Finance CEOs to Stay Home During U.N. Climate Summit

Top-level finance executives are skipping this year’s COP 27 climate summit, but their absence may mean absolutely nothing, some say.

BlackRock Inc. and Citigroup Inc., for instance, are not sending their Chief Executive Officers to the U.N. conference in Egypt, according to Bloomberg. Instead, senior delegations will attend.

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“One thing is whether you come to a conference, the other is whether you’re delivering on the commitments that you made,” said Alok Sharma, a former British official who headed last year’s climate talks in Glasgow, Scotland.

Every five years, countries introduce climate targets, so these meetings are consequential. The Glasgow conference garnered commitments to curb emissions, many of them grouped under the Glasgow Financial Alliance for Net Zero, or GFANZ, an umbrella coalition of financial firms with roughly $130 trillion in assets.

Investors and other members of the private sector do not participate in the formal negotiating process that occurs at the conferences. And, this year, the agenda is technical, focusing on issues that affect developing economies, including climate justice and resilience.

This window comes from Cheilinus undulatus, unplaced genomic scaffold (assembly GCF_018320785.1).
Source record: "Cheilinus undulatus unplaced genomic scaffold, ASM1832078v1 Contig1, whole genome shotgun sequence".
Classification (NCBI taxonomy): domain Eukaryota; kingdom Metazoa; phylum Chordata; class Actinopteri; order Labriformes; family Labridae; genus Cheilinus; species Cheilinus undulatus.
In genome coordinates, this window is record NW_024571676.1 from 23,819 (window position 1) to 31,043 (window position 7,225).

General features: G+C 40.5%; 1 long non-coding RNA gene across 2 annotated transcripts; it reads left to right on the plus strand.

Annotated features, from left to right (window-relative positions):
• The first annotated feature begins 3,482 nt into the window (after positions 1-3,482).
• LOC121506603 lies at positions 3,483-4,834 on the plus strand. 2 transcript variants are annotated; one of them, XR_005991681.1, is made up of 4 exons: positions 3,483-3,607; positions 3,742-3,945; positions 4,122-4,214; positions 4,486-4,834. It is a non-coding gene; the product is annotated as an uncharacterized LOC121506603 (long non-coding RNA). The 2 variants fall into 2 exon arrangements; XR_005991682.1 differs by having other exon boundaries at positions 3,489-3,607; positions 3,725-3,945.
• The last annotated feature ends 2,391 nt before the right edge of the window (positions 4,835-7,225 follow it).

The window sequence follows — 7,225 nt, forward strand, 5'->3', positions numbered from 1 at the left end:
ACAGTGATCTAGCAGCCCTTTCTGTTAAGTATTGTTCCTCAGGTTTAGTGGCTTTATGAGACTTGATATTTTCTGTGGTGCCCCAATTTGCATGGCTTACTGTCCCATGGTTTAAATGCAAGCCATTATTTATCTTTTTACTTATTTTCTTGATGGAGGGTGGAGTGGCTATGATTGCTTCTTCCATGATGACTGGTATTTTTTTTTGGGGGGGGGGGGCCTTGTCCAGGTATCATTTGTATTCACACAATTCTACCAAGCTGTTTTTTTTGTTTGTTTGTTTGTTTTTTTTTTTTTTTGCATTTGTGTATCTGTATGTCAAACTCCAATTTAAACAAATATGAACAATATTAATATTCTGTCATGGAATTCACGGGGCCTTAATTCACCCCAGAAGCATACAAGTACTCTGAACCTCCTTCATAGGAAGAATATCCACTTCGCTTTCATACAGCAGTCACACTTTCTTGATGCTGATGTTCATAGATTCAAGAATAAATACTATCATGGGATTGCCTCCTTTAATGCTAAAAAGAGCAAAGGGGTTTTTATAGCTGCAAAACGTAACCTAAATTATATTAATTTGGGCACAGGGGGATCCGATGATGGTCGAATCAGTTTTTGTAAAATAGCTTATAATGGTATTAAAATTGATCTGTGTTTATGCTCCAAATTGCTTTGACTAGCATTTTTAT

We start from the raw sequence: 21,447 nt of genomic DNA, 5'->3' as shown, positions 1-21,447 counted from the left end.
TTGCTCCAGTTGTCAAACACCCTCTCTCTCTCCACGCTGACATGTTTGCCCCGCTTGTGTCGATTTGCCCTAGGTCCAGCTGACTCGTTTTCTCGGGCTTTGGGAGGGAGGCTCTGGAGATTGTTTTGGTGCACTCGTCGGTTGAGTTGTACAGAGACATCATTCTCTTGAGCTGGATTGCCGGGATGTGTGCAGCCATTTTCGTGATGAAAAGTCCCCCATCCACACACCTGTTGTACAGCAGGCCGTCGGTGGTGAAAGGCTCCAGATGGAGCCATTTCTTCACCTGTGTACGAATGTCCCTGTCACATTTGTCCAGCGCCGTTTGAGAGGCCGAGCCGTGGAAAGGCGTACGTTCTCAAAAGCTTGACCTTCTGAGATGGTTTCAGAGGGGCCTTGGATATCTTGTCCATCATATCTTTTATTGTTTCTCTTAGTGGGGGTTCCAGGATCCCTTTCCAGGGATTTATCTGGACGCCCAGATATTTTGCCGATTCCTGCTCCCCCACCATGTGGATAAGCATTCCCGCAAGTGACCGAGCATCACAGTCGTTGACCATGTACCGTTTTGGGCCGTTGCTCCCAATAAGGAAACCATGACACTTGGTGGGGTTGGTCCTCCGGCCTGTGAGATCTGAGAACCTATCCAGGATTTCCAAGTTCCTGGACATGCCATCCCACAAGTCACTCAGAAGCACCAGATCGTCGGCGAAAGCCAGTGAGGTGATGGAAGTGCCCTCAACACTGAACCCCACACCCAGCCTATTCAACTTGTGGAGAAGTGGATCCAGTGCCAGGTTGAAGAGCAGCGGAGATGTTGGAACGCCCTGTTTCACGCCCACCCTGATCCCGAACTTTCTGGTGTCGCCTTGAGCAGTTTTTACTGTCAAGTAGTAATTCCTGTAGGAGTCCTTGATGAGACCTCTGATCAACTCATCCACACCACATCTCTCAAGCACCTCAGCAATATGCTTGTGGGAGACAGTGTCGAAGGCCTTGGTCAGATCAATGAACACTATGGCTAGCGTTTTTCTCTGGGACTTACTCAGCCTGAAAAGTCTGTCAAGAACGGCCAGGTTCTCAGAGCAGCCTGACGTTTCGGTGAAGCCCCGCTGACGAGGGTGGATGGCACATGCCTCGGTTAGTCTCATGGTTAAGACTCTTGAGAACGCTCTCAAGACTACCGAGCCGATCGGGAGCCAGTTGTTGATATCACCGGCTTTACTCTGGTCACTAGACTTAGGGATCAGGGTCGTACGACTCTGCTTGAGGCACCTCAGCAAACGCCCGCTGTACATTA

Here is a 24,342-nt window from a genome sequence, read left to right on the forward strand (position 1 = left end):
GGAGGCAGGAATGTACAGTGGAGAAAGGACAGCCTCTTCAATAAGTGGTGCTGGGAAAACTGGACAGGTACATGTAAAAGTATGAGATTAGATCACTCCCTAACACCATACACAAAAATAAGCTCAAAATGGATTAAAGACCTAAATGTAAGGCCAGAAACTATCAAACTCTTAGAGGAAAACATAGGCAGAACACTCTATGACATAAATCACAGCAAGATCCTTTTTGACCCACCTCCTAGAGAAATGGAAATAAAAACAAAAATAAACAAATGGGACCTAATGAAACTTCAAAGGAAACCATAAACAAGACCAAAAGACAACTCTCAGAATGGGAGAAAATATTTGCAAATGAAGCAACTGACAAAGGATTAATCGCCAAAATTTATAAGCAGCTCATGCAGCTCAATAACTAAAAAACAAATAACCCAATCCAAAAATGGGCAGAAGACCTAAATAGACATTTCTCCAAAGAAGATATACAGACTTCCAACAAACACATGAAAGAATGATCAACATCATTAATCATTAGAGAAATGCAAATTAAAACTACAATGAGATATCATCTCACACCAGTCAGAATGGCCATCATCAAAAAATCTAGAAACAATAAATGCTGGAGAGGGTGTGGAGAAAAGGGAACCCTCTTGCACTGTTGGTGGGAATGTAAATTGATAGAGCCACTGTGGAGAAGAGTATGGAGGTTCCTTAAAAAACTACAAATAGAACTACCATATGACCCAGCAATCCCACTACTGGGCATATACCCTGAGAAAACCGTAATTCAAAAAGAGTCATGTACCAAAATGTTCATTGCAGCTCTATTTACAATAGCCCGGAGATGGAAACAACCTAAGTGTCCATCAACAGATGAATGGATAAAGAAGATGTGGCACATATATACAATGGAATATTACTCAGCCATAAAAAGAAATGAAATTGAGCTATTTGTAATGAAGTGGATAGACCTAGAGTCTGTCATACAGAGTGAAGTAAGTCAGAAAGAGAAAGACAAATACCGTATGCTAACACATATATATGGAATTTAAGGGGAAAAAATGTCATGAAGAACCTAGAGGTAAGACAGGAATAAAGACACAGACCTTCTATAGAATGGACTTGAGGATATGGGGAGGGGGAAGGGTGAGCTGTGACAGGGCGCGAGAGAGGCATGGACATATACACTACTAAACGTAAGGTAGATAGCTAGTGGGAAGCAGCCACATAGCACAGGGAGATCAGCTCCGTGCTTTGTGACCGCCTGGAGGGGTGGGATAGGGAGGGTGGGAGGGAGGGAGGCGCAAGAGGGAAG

“Last year was the commitment COP, and this year is the implementation COP,” said Kirsten Snow Spalding, Senior Program Director of Ceres Investor Network, which works with asset managers such as BlackRock. “Top CEOs make commitments and their staff implement. And so, for me, that’s reason enough why we’re seeing a different group of people coming.”

The summit will begin a day after the U.S. midterm elections. Republican officials and attorneys general have targeted BlackRock for incorporating environmental, social, and governance (ESG) risks into its investment decisions, saying the policies are hostile to oil and gas companies, whom they support. BlackRock has defended its approach to sustainable investing and said it doesn’t tell companies what or how to meet net-zero targets.

“There’s a number of dynamics that I think it’s important to understand,” said Alden Meyer, Senior Associate at the climate think tank E3G. “I think all the indications are they see this as critical to their future not only in terms of complying with what governments are demanding, but what their shareholders, their financial partners, their suppliers and customers and, probably most importantly, their employees, are demanding.”